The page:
Nancy Kelly’s refined vocal style is a study in phrasing, style and the ability to swing. Kelly’s powerful singing has captured many awards and the ears of many jazz fans around the globe. With a new CD that continues to demonstrate why critics have called Nancy Kelly "the real deal," Kelly is back and keeping the jazz world swinging.
H. Allen Williams: What initially inspired you about jazz?
Nancy Kelly: The freedom! Jazz is a great vehicle for expression. I am also very attracted to the feel, the rhythm. As you know, I am a swing singer, or it’s often referred to as a "rhythm singer," so I'm all about the groove. I also like to improvise. I love that I can perform the same song and never sing it the same way twice; it’s a never ending pallet of creativity.
H. Allen Williams: How did you get involved in music?
Nancy Kelly: We are all involved with music. All one has to do is open up and let it come in; I did that from day one.
H. Allen Williams: What has been your focus that has allowed you to developed professional relationships and a life that has provided you with much success?
Nancy Kelly: I think success is a personal thing. I can say for me, I do feel successful. However, it’s not something you are aware is happening, you just do what you love and one day it all comes together. If you play jazz to make money, you're crazy and wasting your time, you do it because you love it.
H. Allen Williams: Could you discus one or two artist who have influenced your approach to singing and improvisation?
Nancy Kelly: Mark Murphy, Ella, Dizzy, Chet, Dexter, Miles - I mean I take bits and pieces from everyone. They all speak to me.
H. Allen Williams: How would you describe your vocal style to someone that has never heard you sing before?
Nancy Kelly: I am a Swing singer with a touch of be-bop.
H. Allen Williams: How do you practice music, Nancy? And what advice do you give to the younger generation of aspiring musicians?
Nancy Kelly: I listen to music. I never practice per say, I do warm up exercises before a gig. My advice to aspiring vocalists is simply--Listen to the greats and compare their approach to the same tune. Listen to sax solos and piano solos. The drums are very important, as singing is rhythmic; I am a freak for a good drummer.
H. Allen Williams: You just released your latest CD entitled, Born To Swing on Amherst Records. Can you tell us about the project and the player’s involved?
Nancy Kelly: This CD was a project Houston Person and I talked about for some time. I needed a new CD and he was very supportive. Dino Losito and I have worked together for over nine years and the bass player (Neil Miner) and drummer (Mark Taylor) are guys I enjoy working with from New York City. We all feel the same way about the music, and that's important.
H. Allen Williams: How did you choose the music on the CD?
Nancy Kelly: The tunes are simply tunes I enjoy singing and have a great relationship with.
H. Allen Williams: What is your favorite song on the CD?
Nancy Kelly: I do not have a favorite cut. I find that I like different tunes according to my mood.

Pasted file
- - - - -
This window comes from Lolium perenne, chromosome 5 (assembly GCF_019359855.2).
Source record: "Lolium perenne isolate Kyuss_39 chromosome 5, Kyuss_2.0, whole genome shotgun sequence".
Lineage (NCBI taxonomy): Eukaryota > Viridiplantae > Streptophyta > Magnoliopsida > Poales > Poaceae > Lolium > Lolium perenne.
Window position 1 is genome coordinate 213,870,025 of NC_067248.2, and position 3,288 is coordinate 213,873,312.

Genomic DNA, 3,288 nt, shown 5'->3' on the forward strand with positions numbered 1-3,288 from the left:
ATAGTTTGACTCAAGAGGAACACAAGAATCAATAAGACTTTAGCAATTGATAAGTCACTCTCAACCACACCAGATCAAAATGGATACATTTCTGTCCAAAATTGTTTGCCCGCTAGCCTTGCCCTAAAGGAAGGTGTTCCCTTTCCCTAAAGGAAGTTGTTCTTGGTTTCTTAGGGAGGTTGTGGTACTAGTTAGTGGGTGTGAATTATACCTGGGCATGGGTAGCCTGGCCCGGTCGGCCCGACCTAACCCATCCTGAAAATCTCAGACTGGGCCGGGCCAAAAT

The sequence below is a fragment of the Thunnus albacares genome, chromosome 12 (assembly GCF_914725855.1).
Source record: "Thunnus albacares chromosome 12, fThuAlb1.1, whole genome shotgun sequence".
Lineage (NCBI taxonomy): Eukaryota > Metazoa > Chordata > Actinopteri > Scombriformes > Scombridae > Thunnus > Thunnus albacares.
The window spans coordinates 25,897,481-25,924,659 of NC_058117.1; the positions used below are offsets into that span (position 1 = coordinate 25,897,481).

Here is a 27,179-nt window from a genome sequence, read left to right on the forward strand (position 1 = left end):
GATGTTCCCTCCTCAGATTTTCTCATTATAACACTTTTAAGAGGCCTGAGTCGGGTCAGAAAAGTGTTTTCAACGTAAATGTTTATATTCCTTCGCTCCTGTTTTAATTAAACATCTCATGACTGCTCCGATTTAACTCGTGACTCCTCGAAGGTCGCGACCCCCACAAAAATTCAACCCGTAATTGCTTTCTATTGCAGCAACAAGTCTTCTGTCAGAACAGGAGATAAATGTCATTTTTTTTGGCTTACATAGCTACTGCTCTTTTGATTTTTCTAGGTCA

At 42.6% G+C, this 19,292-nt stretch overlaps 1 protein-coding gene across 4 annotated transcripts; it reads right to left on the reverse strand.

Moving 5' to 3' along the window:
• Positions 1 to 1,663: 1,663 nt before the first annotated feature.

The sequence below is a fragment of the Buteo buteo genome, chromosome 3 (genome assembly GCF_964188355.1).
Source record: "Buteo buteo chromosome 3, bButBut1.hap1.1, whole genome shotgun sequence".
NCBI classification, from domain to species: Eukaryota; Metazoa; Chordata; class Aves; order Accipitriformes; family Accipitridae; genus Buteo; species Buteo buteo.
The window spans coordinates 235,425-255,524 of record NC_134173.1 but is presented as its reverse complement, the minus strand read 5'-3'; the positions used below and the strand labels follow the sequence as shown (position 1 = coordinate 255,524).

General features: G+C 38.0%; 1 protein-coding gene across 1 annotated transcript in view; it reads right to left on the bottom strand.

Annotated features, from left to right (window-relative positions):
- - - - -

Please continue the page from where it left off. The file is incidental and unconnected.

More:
H. Allen Williams: When performing in the studio and live. What is your ideal state of mind to be in and how do you place yourself in that state?
Nancy Kelly: Performing jazz is a very intimate thing, one must be "clear" of any sense of ego. You must always "let" the music happen, the moment you think about it, it losses the magic.
H. Allen Williams: What type of touring will you do to support Born to Swing?
Nancy Kelly: I hope to do as much touring as I can. I’d like to make many new friends and fans for sure.
H. Allen Williams: You have been performing for over thirty years. How has the jazz audience changed over the years?
Nancy Kelly: I see so many older folks. Sometimes I get worried, but I think jazz will survive. I think you will always see young people being drawn to jazz, as it represents a challenge and freedom of expression and it’s an American treasure.
H. Allen Williams: Do you notice a difference in the audiences in the various countries you perform in?
Nancy Kelly: The Japanese love our music and all of Europe loves it too. They seem to take it very seriously. I love it when people allow themselves to become a part of the music and let loose.
H. Allen Williams: How do you want your music to influence people?
Nancy Kelly: I love to connect with the listener and to know the listener walks away feeling moved in some way not by me, but by the music!
H. Allen Williams: How has winning Downbeat magazine’s reader’s poll, "best female jazz vocalist" two years in a row affected you as a person and as a vocalist?
Nancy Kelly: Not at all. It’s not about winning anything. Anyway, music is subjective and it’s very personal what one decides is good or bad. Music is not competitive. However, I like it when the awareness level of my work is increased to the jazz fan, that’s great!!
H. Allen Williams: Discuss what activities outside of music you engage in and how they provide fulfillment for you?
Nancy Kelly: I love to cook and I am a nature freak. I also paint. I love my computer and have even designed a few websites. I am a very active person.
H. Allen Williams: What is next for Nancy Kelly?
Nancy Kelly: Hopefully, some more work, and I'd like to keep recording.
H. Allen Williams: Is there anything else you would like to add to our discussion?
Nancy Kelly: Keep swinging!
H. Allen Williams
More Articles in Community Articles
South Jersey Jazz Society:Tribute to Club Harlem
Karen Brundage-Johnson, PhD.
Roy DeCarava-A Visual Artist Who Documented Images of Everyday People and Jazz Musicans is Celebrated at The Schomburg Center.
New England Conservatory Faculty and Grads Win 2015 JJA Jazz Awards for Musical Achievement
Pharoah Sanders: Reaching Himself
"Lost In Paradise"
Thomas W Moore
"Lost In Paradise"...
Thomas W Moore